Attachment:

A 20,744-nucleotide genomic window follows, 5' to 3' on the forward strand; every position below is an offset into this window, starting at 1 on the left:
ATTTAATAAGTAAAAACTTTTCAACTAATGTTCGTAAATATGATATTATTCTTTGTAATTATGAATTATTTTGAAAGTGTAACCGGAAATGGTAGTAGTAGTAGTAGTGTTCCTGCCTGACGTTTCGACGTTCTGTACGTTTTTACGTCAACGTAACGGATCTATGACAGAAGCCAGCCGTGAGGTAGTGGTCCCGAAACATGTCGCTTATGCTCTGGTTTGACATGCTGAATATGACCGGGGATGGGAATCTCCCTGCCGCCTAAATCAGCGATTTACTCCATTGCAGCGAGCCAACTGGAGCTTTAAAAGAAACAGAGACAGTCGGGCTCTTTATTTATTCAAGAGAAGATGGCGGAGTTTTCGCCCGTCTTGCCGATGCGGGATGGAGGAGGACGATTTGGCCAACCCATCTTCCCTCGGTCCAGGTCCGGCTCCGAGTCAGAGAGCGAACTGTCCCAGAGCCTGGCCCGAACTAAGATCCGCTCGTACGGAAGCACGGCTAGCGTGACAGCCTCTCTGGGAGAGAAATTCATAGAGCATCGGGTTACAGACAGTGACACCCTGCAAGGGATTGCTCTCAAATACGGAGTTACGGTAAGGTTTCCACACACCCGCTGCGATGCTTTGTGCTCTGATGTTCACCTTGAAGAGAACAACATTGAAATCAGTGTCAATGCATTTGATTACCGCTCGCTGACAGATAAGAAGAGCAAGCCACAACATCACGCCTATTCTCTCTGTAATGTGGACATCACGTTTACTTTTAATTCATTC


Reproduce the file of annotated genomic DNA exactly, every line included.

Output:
A 20,744-nucleotide genomic window follows, 5' to 3' on the forward strand; every position below is an offset into this window, starting at 1 on the left:
ATTTAATAAGTAAAAACTTTTCAACTAATGTTCGTAAATATGATATTATTCTTTGTAATTATGAATTATTTTGAAAGTGTAACCGGAAATGGTAGTAGTAGTAGTAGTGTTCCTGCCTGACGTTTCGACGTTCTGTACGTTTTTACGTCAACGTAACGGATCTATGACAGAAGCCAGCCGTGAGGTAGTGGTCCCGAAACATGTCGCTTATGCTCTGGTTTGACATGCTGAATATGACCGGGGATGGGAATCTCCCTGCCGCCTAAATCAGCGATTTACTCCATTGCAGCGAGCCAACTGGAGCTTTAAAAGAAACAGAGACAGTCGGGCTCTTTATTTATTCAAGAGAAGATGGCGGAGTTTTCGCCCGTCTTGCCGATGCGGGATGGAGGAGGACGATTTGGCCAACCCATCTTCCCTCGGTCCAGGTCCGGCTCCGAGTCAGAGAGCGAACTGTCCCAGAGCCTGGCCCGAACTAAGATCCGCTCGTACGGAAGCACGGCTAGCGTGACAGCCTCTCTGGGAGAGAAATTCATAGAGCATCGGGTTACAGACAGTGACACCCTGCAAGGGATTGCTCTCAAATACGGAGTTACGGTAAGGTTTCCACACACCCGCTGCGATGCTTTGTGCTCTGATGTTCACCTTGAAGAGAACAACATTGAAATCAGTGTCAATGCATTTGATTACCGCTCGCTGACAGATAAGAAGAGCAAGCCACAACATCACGCCTATTCTCTCTGTAATGTGGACATCACGTTTACTTTTAATTCATTC